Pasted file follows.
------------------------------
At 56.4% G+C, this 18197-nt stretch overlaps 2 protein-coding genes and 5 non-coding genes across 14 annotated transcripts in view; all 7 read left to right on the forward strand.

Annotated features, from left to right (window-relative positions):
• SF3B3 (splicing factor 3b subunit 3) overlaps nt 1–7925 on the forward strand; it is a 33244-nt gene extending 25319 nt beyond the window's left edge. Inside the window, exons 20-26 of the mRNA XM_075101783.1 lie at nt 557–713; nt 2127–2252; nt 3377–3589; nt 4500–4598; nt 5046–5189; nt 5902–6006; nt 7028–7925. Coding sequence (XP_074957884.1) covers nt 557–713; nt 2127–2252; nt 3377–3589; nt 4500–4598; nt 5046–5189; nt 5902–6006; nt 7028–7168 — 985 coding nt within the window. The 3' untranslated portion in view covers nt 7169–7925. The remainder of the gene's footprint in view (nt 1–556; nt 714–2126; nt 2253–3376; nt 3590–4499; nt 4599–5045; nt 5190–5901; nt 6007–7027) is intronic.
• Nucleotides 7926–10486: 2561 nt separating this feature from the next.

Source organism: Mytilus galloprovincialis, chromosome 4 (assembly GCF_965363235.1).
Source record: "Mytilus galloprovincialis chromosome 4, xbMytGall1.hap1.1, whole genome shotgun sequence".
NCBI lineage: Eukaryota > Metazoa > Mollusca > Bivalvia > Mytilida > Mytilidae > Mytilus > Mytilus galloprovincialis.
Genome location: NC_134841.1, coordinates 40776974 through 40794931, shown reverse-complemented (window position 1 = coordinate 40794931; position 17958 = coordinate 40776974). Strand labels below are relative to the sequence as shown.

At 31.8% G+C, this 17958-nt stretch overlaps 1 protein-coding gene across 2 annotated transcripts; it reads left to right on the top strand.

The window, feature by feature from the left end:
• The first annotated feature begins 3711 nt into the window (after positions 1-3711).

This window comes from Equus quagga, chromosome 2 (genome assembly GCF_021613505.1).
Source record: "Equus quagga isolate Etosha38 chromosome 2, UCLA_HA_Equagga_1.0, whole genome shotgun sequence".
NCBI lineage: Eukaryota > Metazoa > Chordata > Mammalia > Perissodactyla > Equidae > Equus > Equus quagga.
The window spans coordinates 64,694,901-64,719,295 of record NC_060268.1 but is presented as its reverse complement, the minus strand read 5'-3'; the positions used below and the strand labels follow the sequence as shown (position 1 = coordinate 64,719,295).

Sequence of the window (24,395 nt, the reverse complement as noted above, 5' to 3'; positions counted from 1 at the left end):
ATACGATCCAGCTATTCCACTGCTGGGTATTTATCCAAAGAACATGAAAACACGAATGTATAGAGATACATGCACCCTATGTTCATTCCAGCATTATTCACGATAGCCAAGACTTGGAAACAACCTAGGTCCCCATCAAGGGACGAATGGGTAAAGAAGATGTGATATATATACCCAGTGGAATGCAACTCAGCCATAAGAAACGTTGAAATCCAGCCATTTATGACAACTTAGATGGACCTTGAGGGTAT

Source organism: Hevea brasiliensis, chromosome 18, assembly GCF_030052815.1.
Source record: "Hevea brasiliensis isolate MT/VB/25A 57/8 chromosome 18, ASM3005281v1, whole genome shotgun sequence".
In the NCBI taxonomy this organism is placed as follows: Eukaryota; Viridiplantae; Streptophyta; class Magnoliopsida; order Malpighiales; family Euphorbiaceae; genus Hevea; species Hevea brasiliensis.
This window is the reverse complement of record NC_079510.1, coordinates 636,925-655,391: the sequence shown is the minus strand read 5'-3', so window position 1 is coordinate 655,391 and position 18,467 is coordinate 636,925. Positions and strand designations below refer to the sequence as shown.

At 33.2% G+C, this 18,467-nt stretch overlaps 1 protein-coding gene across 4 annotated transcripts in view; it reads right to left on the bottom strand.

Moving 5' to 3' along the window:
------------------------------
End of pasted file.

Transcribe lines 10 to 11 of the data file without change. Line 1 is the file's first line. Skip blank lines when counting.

The window, feature by feature from the left end:
• The first annotated feature begins 3711 nt into the window (after positions 1-3711).